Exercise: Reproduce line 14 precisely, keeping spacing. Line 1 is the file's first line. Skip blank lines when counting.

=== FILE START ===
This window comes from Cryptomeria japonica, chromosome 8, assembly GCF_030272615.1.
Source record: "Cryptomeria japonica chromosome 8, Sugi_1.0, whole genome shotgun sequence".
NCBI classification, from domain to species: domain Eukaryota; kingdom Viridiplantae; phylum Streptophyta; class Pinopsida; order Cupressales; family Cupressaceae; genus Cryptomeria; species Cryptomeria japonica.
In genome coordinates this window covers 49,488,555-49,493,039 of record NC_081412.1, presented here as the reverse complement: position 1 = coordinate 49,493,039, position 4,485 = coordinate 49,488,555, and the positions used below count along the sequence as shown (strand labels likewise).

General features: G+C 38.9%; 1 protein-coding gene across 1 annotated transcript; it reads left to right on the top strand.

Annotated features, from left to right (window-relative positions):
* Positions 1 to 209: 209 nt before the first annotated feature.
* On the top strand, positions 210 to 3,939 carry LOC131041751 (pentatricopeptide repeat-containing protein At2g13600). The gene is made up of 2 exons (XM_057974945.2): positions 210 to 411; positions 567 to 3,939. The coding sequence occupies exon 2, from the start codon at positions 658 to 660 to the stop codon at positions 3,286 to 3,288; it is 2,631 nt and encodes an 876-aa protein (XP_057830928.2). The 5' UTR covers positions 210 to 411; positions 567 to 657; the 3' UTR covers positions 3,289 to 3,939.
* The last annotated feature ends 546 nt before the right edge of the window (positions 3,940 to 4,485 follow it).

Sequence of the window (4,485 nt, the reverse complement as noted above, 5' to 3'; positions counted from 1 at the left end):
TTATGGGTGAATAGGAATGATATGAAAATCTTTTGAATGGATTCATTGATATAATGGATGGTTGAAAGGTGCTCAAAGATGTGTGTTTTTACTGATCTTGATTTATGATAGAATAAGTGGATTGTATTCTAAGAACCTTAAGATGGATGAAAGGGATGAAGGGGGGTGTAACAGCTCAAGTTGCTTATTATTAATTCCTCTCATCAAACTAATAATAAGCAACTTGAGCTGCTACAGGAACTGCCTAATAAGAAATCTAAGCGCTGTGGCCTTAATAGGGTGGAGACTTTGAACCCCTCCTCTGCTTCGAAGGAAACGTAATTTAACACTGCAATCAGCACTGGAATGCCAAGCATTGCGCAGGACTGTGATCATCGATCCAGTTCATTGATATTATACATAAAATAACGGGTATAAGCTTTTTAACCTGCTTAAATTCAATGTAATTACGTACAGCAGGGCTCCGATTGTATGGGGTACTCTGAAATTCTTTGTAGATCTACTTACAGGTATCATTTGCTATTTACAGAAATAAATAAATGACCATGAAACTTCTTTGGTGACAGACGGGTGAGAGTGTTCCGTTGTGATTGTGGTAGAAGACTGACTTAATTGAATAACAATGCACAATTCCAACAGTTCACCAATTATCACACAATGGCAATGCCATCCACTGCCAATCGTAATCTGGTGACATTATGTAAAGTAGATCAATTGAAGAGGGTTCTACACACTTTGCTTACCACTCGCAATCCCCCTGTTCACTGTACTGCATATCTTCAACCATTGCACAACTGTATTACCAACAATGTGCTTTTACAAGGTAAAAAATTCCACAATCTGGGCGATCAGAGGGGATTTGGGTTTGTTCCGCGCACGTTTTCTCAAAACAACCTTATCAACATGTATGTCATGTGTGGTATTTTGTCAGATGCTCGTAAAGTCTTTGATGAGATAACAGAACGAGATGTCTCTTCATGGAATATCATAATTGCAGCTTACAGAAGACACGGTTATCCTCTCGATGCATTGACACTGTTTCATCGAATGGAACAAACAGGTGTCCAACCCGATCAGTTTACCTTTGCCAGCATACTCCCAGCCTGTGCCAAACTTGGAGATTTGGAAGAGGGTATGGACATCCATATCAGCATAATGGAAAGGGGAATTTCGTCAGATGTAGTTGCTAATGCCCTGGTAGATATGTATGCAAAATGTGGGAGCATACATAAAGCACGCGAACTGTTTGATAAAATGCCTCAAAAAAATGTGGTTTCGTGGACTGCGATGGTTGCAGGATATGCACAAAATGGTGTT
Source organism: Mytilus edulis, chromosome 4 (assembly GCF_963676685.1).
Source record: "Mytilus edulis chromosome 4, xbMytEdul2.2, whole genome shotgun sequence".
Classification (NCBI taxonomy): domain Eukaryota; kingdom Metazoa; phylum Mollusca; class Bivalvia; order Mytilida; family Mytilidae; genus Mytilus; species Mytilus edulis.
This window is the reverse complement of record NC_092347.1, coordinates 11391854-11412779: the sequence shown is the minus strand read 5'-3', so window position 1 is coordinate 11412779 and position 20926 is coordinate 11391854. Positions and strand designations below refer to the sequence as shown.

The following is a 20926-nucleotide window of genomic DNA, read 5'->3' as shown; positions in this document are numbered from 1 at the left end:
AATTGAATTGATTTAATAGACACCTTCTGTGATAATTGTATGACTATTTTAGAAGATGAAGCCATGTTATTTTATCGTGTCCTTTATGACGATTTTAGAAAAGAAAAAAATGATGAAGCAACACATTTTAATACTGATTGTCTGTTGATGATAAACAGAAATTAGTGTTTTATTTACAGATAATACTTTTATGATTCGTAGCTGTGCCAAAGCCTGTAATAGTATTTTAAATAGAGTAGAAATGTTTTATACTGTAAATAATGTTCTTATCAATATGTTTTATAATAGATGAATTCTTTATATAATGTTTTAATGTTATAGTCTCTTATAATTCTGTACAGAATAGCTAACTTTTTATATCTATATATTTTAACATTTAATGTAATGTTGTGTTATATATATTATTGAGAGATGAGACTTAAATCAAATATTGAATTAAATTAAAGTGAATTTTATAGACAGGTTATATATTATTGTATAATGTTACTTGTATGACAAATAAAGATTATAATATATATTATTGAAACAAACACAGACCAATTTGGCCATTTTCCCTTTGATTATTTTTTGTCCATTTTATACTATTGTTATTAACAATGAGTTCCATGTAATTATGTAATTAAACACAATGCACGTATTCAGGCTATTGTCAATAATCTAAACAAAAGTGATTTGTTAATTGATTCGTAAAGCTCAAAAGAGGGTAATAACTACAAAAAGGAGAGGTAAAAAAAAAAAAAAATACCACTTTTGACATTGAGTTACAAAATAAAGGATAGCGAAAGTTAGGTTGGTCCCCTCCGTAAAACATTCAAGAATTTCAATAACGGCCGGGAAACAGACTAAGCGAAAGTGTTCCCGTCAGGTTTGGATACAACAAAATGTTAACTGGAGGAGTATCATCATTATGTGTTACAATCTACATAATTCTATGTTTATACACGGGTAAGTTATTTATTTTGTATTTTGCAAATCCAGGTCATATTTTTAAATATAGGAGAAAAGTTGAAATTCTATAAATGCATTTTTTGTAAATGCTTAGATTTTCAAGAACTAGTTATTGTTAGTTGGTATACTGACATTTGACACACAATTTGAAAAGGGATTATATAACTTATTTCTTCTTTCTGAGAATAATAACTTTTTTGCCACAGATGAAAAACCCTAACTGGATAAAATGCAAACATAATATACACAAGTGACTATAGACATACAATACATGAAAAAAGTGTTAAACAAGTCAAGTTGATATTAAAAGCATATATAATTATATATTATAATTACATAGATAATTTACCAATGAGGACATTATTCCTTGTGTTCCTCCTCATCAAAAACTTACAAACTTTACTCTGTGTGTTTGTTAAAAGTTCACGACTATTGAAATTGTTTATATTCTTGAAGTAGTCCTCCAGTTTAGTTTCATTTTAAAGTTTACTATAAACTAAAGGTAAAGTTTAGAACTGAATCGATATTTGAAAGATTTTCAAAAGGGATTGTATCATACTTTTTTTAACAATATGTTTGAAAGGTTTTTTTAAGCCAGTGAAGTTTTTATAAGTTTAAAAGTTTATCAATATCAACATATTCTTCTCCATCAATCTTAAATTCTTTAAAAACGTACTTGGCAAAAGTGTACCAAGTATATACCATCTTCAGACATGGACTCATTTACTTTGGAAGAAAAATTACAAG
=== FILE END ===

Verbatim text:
Classification (NCBI taxonomy): domain Eukaryota; kingdom Metazoa; phylum Mollusca; class Bivalvia; order Mytilida; family Mytilidae; genus Mytilus; species Mytilus edulis.